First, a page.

International Association for Cryptologic Research

International Association
for Cryptologic Research


Chen-Mou Cheng


Fast Exhaustive Search for Polynomial Systems in $F_2$
We analyze how fast we can solve general systems of multivariate equations of various low degrees over \GF{2}; this is a well known hard problem which is important both in itself and as part of many types of algebraic cryptanalysis. Compared to the standard exhaustive-search technique, our improved approach is more efficient both asymptotically and practically. We implemented several optimized versions of our techniques on CPUs and GPUs. Modern graphic cards allows our technique to run more than 10 times faster than the most powerful CPU available. Today, we can solve 48+ quadratic equations in 48 binary variables on a NVIDIA GTX 295 video card (USD 500) in 21 minutes. With this level of performance, solving systems of equations supposed to ensure a security level of 64 bits turns out to be feasible in practice with a modest budget. This is a clear demonstration of the power of GPUs in solving many types of combinatorial and cryptanalytic problems.
Small Odd Prime Field Multivariate PKCs
We show that Multivariate Public Key Cryptosystems (MPKCs) over fields of small odd prime characteristic, say 31, can be highly efficient. Indeed, at the same design security of $2^{80}$ under the best known attacks, odd-char MPKC is generally faster than prior MPKCs over \GF{2^k}, which are in turn faster than ``traditional'' alternatives. This seemingly counter-intuitive feat is accomplished by exploiting the comparative over-abundance of small integer arithmetic resources in commodity hardware, here embodied by SSE2 or more advanced special multimedia instructions on modern x86-compatible CPUs. We explain our implementation techniques and design choices in implementing our chosen MPKC instances modulo small a odd prime. The same techniques are also applicable in modern FPGAs which often contains a large number of multipliers.
ECM on Graphics Cards
This paper reports record-setting performance for the elliptic-curve method of integer factorization: for example, 926.11 curves/second for ECM stage 1 with B1=8192 for 280-bit integers on a single PC.The state-of-the-art GMP-ECM software handles 124.71 curves/second for ECM stage 1 with B1=8192 for 280-bit integers using all four cores of a 2.4 GHz Core 2 Quad Q6600. The extra speed takes advantage of extra hardware,specifically two NVIDIA GTX 295 graphics cards,using a new ECM implementation introduced in this paper.Our implementation uses Edwards curves, relies on new parallel addition formulas, and is carefully tuned for the highly parallel GPU architecture.On a single GTX 295 the implementation performs 41.88 million modular multiplications per second for a general 280-bit modulus.GMP-ECM, using all four cores of a Q6600, performs 13.03 million modular multiplications per second. This paper also reports speeds on other graphics processors: for example, 2414 280-bit elliptic-curve scalar multiplications per second on an older NVIDIA 8800 GTS (G80), again for a general 280-bit modulus.For comparison, the CHES 2008 paper ``Exploiting the Power of GPUs for Asymmetric Cryptography'' reported 1412 elliptic-curve scalar multiplications per second on the same graphics processor despite having fewer bits in the scalar (224 instead of 280), fewer bits in the modulus (224 instead of 280), and a special modulus (2^{224}-2^{96}+1).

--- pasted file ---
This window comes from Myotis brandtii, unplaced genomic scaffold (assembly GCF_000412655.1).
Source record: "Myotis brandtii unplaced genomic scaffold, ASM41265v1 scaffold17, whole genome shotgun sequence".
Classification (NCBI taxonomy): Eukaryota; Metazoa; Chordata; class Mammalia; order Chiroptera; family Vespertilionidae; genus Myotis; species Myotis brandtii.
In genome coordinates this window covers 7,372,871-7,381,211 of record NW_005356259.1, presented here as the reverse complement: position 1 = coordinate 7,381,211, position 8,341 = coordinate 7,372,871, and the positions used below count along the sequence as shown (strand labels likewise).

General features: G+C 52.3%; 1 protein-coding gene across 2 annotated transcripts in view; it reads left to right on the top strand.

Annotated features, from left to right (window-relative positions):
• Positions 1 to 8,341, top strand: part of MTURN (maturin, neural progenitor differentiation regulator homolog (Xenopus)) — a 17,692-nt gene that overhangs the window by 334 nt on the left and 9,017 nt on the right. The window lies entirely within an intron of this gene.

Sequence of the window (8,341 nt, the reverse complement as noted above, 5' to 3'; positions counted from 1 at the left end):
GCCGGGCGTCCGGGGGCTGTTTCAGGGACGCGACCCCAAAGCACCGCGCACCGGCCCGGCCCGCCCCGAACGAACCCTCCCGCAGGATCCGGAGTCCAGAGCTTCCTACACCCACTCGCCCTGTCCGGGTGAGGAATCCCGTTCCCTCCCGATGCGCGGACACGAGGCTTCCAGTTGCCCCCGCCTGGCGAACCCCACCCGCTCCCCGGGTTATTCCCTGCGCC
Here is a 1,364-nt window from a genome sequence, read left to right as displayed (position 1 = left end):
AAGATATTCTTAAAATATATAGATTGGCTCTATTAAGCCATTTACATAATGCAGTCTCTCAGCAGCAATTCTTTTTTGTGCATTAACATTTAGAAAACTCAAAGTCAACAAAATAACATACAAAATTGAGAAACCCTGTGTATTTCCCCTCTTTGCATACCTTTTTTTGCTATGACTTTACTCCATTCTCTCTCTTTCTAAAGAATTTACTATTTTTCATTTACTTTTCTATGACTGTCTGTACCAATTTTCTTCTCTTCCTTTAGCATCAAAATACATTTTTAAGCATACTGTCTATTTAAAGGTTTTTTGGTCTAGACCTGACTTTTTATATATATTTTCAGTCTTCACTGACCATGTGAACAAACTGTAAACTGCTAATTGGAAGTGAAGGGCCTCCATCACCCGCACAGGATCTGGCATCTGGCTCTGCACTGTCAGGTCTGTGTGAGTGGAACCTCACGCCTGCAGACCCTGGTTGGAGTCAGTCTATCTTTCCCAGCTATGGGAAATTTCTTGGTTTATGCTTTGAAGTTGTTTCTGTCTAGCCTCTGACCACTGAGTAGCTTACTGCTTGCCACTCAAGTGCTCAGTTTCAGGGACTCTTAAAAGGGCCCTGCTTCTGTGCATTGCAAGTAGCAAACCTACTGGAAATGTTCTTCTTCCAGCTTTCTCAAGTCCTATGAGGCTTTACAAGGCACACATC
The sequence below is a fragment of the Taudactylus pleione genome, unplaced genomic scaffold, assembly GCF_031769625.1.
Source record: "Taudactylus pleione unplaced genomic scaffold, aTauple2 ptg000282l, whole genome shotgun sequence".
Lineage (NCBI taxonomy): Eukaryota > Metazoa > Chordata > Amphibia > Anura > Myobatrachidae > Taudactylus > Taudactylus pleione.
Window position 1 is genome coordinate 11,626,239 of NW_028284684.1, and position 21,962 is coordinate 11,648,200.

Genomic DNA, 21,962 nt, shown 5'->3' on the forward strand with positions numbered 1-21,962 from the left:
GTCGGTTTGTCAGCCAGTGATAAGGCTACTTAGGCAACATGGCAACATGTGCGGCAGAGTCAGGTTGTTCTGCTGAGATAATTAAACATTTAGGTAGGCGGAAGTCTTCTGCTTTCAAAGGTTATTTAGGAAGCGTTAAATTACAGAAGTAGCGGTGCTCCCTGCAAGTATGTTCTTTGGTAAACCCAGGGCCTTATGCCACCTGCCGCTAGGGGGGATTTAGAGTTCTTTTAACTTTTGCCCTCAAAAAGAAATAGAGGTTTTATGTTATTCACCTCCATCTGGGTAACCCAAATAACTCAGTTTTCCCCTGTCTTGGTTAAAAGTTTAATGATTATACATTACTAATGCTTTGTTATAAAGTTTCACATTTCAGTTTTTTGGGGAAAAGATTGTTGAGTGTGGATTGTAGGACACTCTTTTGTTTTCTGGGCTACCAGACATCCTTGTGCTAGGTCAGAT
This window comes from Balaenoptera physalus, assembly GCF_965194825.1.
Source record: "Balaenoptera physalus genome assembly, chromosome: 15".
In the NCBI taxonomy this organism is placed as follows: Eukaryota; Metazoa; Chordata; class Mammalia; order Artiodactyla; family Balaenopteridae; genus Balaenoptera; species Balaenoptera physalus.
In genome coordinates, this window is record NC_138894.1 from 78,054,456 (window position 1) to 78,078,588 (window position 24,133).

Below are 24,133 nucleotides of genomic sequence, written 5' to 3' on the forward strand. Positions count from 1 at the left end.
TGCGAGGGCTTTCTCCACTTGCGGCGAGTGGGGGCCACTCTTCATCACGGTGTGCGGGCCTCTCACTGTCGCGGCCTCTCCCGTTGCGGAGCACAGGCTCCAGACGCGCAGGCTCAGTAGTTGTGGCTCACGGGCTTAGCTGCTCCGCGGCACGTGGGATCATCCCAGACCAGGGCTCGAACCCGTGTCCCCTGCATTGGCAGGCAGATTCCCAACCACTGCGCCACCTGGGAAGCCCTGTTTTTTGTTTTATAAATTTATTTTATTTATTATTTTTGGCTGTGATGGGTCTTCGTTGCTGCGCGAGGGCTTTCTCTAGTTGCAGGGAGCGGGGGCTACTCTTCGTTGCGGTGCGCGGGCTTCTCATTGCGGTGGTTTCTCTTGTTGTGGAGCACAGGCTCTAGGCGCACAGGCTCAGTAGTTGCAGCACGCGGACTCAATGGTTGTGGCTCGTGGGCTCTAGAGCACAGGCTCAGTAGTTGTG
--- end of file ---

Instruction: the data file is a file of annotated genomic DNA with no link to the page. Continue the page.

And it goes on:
Breaking the Symmetry: a Way to Resist the New Differential Attack
Sflash had recently been broken by Dubois, Stern, Shamir, etc., using a differential attack on the public key. The $C^{\ast-}$ signature schemes are hence no longer practical. In this paper, we will study the new attack from the point view of symmetry, then (1) present a simple concept (projection) to modify several multivariate schemes to resist the new attacks; (2) demonstrate with practical examples that this simple method could work well; and (3) show that the same discussion of attack-and-defence applies to other big-field multivariates. The speed of encryption schemes is not affected, and we can still have a big-field multivariate signatures resisting the new differential attacks with speeds comparable to Sflash.

Program Committees

Asiacrypt 2020
CHES 2020
Asiacrypt 2019
CHES 2018
CHES 2016
Asiacrypt 2016
Eurocrypt 2015
CHES 2015
Asiacrypt 2015
Asiacrypt 2014
CHES 2011